Murphy v. Mercy Medical Center, Inc.
CORRECTED MEMORANDUM OPINION. Signed by Judge Richard D. Bennett on 2/9/2017. (for typographical error only)(dass, Deputy Clerk)
IN THE UNITED STATES DISTRICT COURT
FOR THE DISTRICT OF MARYLAND
TERESA MICHELLE MURPHY,
MERCY MEDICAL CENTER, INC.,
Civil Action No. RDB-16-1658
Plaintiff Teresa Michelle Murphy (“plaintiff” or “Murphy”) has filed a two-count
complaint against Mercy Medical Center, Inc. (“defendant” or “Mercy”) alleging race and
gender discrimination in violation of Title VII of the Civil Rights Act of 1964 and the
Maryland Fair Employment Practices Act (“FEPA”) based on her non-promotion and/or
exclusion from supervisory and managerial positions in Mercy’s Environmental Services
Department. 1 42 U.S.C. §§ 2000e et seq.; Md. Code, State Gov’t §§ 20-266(a), 20-606(f).
Now pending before this Court is Mercy’s Motion to Dismiss (“Mercy’s Motion”)
(ECF No. 4). The parties’ submissions have been reviewed, and no hearing is necessary. See
Local Rule 105.6 (D. Md. 2016). For the reasons stated below, defendant Mercy’s Motion to
Title VII and FEPA are analyzed herein as one because “[t]he Maryland Court of Appeals has deemed
FEPA to be the state law analogue of Title VII, and has noted that Maryland courts ‘traditionally seek
guidance from federal cases in interpreting Maryland’s [FEPA].’” Lawrence v. Maryland Aviation, Admin., No.
RDB-16-112, 2016 WL 5870028, at *1 n.1 (D. Md. Oct. 7, 2016) (quoting Linton v. Johns Hopkins Univ. Applied
Physics Lab., LLC, No. JKB-10-276, 2011 WL 4549177, at *4 n.3 (D. Md. Sept. 28, 2011)).
Dismiss (ECF No. 4) is GRANTED, and plaintiff’s Complaint (ECF No. 1) is DISMISSED
When reviewing a Motion to Dismiss, the Court accepts as true the facts alleged in
the plaintiff’s Complaint. See Aziz v. Alcolac, Inc., 658 F.3d 388, 390 (4th Cir. 2011).
In June 2014, Plaintiff Teresa Murphy, a white woman, applied for a supervisory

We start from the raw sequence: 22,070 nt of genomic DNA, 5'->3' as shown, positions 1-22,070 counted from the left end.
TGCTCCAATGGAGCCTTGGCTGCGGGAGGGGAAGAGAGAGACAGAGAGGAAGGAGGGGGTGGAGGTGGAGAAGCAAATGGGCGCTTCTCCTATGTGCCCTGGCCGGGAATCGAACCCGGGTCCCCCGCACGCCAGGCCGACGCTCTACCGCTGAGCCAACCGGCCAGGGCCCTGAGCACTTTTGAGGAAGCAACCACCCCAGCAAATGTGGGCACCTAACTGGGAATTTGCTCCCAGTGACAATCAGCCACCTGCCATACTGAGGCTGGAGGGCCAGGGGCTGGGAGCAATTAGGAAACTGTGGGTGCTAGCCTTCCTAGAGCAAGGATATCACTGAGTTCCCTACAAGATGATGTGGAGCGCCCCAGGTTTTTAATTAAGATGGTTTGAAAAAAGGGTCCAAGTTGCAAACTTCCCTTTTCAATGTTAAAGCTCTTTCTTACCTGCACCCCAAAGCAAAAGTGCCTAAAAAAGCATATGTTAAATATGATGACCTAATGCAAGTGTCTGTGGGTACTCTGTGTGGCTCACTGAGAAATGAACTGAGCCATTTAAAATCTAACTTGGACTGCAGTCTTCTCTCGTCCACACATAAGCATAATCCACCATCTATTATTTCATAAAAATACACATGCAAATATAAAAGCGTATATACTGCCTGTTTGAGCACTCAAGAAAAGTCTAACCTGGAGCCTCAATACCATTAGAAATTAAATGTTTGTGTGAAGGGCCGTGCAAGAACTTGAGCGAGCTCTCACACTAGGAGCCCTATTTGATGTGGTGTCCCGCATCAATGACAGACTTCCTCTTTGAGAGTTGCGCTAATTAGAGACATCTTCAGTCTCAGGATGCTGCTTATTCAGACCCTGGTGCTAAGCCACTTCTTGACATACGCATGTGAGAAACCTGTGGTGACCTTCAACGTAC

position in the Environmental Services Department of Mercy Medical Center, a hospital
located in Baltimore, Maryland. (ECF No. 1 at ¶¶ 7, 25.) While Murphy was not selected for
the supervisory position, she was instead selected to work as a Lead Technician and began
working in this capacity on August 11, 2014. (Id. at ¶ 27.) The Department’s Director, Craig
Sattler (“Sattler”), informed her that she would need “more hospital experience” to meet
Sattler’s “minimum qualifications for the supervisory position” for which she had applied
and had not been selected. (Id. at ¶¶ 23, 27.) In September 2014, Murphy began supervisory
training, which lasted several months. (Id. at ¶¶ 27, 28.)
On January 2, 2015, Murphy spoke with one of her staff members about the staff
member’s failure to complete all of his assigned tasks. 2 (ECF No. 1 at ¶ 29.) In response, the
staff member, an African American male, “stated that [Murphy] ‘needed to watch her back.’”
(ECF No. 1 at ¶ 29.) Murphy reported the incident to her supervisor and to Sattler. (Id. at ¶
30.) On January 5, 2015, Murphy gave a list of daily tasks to the same staff member. (Id. at ¶
31.) Upon receipt of this document, the staff member “destroyed the written task list in
front of Plaintiff in a threatening manner.” (Id.) Later that day, the same staff member
While many of the factual allegations in the Complaint revolve around plaintiff’s interactions with this staff
member, nowhere in the Complaint is he named or otherwise identified.
“yell[ed] down a corridor at [Murphy] asking [Murphy] what her problem was.” (Id. at ¶ 32.)